Johnny Nash

I’m sure you realize that unlike Johnny Nash, Hercules was a mythical Greek strongman who could probably take Superman the distance. If you need a reference, think Rocky vs. Apollo Creed. Based on pure speculation and memories, the cartoon Hercules was sent down from the Mount Olympus of animation to ride the then current trend for Greek Mythology adventures. As young kids we still pulled ourselves away from the television for our hometown movie theaters where I remember watching the films Jason and The Argonauts (released on my birthday in 1963) and The Three Stooges Meet Hercules (1962) on a big screen.

On college campuses the trend was a little more risqué than heroic with toga parties. But I didn’t study that aspect of Greek Mythology until watching the frat boy documentary Animal House on another big screen over a decade later.

In our preteen version during the early 1960s, we’d run home from these movies and reenact our Hercules and Argonaut adventures. We’d crash through solid walls of cardboard boxes and sword fight using the cardboard tubes we’d slide out of the wrapping paper rolls our mothers were saving for Christmas or birthday gifts.

Think how much money they could’ve saved shopping if they had just given us the cardboard rolls and boxes as presents. Call it a Hercules Power Gift Pack and we would’ve been happy.

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20% OFF Author Signed Copies!

The Beatles At Shea Stadium

The Story Behind Their Greatest Concert

20% OFF Retail Price with FREE Shipping (Continental U.S. Only)

Signed by the author and only through the website – BeatlesSheaStadium.com

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Come to think of it, we might also have sung The Mighty Hercules Theme Song after a hard-fought victory and total destruction of our cardboard city walls. Maybe that’s why I remember more of the words to this song than I do the arithmetic formulas we were supposed to learn in grade school.

Truthfully, which is what I imagine they’d expect on Mount Olympus, I was never into The Mighty Hercules cartoons. At the age of ten it would only be a few months before The Beatles changing everything with their first appearance on The Ed Sullivan Show and my most entertaining piece of furniture would move from the television set to the record player. The Hercules shorts (lasting no more than five minutes each) were probably part of my early morning TV viewing during breakfast before rushing out to catch the bus for school.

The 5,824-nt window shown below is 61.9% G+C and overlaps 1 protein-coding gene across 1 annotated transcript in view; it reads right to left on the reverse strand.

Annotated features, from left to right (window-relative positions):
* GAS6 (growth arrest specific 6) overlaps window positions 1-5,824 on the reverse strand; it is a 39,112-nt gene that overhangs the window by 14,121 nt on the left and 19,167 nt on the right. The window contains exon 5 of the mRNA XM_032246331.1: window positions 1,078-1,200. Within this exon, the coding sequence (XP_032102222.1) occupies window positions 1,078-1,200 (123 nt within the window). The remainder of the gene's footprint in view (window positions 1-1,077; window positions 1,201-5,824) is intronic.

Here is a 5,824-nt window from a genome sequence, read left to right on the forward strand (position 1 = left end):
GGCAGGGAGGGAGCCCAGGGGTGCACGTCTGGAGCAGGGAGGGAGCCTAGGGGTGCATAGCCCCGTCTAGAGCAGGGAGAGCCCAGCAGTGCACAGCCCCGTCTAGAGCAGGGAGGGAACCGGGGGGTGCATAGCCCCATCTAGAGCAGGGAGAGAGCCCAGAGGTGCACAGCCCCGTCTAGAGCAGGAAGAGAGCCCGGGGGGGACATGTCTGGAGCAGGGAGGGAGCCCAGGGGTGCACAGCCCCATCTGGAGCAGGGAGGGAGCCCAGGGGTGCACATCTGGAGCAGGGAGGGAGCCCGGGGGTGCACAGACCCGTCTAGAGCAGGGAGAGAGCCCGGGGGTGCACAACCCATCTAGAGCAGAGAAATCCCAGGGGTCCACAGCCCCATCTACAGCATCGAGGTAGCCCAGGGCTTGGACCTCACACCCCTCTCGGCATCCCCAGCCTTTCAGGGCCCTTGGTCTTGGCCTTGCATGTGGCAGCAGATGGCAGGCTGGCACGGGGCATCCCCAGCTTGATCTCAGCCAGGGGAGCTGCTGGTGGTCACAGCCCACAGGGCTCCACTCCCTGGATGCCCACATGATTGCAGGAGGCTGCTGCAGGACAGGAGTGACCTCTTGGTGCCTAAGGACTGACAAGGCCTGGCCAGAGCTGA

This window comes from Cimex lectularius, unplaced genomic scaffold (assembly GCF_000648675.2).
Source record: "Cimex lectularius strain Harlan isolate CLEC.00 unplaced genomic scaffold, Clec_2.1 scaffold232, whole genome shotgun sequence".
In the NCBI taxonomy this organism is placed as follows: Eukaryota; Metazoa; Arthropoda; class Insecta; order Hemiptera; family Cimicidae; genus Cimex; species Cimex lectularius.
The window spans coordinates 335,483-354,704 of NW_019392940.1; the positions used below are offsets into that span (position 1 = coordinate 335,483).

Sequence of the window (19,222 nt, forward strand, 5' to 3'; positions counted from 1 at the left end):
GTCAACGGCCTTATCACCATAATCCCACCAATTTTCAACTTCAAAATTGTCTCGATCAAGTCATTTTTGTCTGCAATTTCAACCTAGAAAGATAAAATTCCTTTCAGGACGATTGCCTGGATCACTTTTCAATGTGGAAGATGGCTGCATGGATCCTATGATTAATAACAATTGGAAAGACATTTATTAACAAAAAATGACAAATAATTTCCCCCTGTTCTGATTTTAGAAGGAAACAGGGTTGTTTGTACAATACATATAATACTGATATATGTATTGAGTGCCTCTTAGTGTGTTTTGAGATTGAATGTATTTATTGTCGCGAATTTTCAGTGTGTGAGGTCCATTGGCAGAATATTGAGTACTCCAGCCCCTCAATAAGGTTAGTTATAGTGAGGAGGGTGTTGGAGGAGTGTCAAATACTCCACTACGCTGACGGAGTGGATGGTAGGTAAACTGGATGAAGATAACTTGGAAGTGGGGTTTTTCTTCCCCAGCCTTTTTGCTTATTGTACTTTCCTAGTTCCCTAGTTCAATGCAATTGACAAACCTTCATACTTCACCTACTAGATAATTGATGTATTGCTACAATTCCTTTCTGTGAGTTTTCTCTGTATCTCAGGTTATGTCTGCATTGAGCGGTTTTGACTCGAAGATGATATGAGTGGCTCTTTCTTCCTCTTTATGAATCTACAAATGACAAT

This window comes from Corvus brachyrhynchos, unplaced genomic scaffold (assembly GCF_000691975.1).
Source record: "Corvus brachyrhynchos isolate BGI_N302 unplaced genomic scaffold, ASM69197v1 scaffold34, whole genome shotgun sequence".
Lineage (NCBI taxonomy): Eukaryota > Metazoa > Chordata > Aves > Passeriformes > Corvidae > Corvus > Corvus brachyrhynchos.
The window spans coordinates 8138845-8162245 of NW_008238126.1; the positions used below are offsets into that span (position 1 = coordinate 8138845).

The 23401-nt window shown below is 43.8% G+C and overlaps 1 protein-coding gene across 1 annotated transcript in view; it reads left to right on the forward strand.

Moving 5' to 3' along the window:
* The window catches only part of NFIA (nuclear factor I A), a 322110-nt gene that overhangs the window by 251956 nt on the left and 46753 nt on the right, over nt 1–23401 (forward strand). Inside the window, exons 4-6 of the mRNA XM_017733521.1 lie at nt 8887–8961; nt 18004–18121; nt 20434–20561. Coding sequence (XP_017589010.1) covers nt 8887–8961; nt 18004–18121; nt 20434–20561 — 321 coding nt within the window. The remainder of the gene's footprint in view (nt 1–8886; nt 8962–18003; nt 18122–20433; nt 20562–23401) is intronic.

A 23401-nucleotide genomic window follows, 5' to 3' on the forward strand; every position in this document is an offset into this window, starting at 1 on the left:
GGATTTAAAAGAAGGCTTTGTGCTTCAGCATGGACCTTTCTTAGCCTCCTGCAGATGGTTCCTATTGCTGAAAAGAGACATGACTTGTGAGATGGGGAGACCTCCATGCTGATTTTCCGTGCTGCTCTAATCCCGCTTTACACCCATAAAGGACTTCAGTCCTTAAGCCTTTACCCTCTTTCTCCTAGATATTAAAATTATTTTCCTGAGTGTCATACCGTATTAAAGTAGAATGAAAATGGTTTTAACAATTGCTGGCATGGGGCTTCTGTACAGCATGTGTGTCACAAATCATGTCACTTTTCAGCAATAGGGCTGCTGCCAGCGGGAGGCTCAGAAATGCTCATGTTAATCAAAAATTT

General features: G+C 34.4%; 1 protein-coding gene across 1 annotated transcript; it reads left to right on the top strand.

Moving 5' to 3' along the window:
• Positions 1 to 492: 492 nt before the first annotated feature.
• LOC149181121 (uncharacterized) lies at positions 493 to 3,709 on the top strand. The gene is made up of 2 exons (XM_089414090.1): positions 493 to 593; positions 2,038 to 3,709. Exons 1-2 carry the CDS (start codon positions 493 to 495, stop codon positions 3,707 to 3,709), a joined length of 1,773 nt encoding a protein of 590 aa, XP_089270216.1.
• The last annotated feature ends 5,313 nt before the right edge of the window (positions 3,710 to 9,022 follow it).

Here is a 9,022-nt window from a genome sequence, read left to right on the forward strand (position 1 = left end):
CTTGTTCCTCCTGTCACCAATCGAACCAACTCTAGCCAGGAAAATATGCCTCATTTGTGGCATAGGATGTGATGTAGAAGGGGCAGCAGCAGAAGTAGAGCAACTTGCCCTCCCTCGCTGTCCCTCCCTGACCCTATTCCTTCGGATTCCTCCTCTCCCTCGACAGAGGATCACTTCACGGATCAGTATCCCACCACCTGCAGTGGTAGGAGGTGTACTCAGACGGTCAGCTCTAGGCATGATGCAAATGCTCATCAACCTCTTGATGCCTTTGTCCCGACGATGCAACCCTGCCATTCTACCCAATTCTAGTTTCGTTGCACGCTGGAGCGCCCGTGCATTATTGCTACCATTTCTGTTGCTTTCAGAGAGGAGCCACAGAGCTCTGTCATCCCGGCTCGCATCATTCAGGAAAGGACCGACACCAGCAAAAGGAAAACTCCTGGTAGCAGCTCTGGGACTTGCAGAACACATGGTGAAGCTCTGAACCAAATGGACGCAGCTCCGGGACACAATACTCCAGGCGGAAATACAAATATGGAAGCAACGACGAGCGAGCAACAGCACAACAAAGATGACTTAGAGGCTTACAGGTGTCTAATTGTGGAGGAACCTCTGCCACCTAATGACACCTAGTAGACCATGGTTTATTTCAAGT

And when I think about it (again) the song has stayed with me for longer than I Want To Hold Your Hand. Yeah, it’s amazing (again) and I didn’t have to do an online search to realize that.

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On another note, this cartoon along with others rushed out for boomer entertainment, were not exactly works of art. The colorfully drawn cartoons our parents watched in movie theaters when they were kids were later packaged as kid’s programming and aired on television in black and white for our generation. And as mentioned in earlier Classic Rockers, that was also how we discovered The Three Stooges and The Little Rascals (Our Gang) from decades before.

The cartoons produced in the 1930’s, 40’s and early 50’s were made to be shown in theaters with feature films. Hercules and many others from the 60’s were quickly drawn to be watched on a small screen.

Clutch Cargo

Another I distinctly remember from this era was the series Clutch Cargo. It also couldn’t be classified as artistically drawn, but it was fascinating to watch since human mouths were somehow superimposed over the characters animated faces. If you know what I’m talking about – watching these cartoon characters “talking” – I’m sure, you’ll agree. But if not don’t think I’m being weird.

You had to see it to believe it.

It would be another decade before I’d hear the name Johnny Nash and as mentioned earlier, many more before I’d discover his link with The Mighty Hercules. But during my college daze in 1972, somewhere deep in my mind, the mythological cartoon connections to Mount Olympus must have still been simmering. Otherwise I have no excuse for wearing a toga at a frat party and doing my best dance moves to I Can See Clearly Now.

Have a comment?

Please use the form below – and keep rockin’!

Here’s the opening theme for The Mighty Hercules sung by Johnny Nash

 

 

To purchase The Mighty Hercules on DVD visit Amazon.com

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Dave Schwensen is The Classic Rocker and author of The Beatles At Shea Stadium and The Beatles In Cleveland. Visit Dave’s author page on Amazon.com.

Copyright 2019 – North Shore Publishing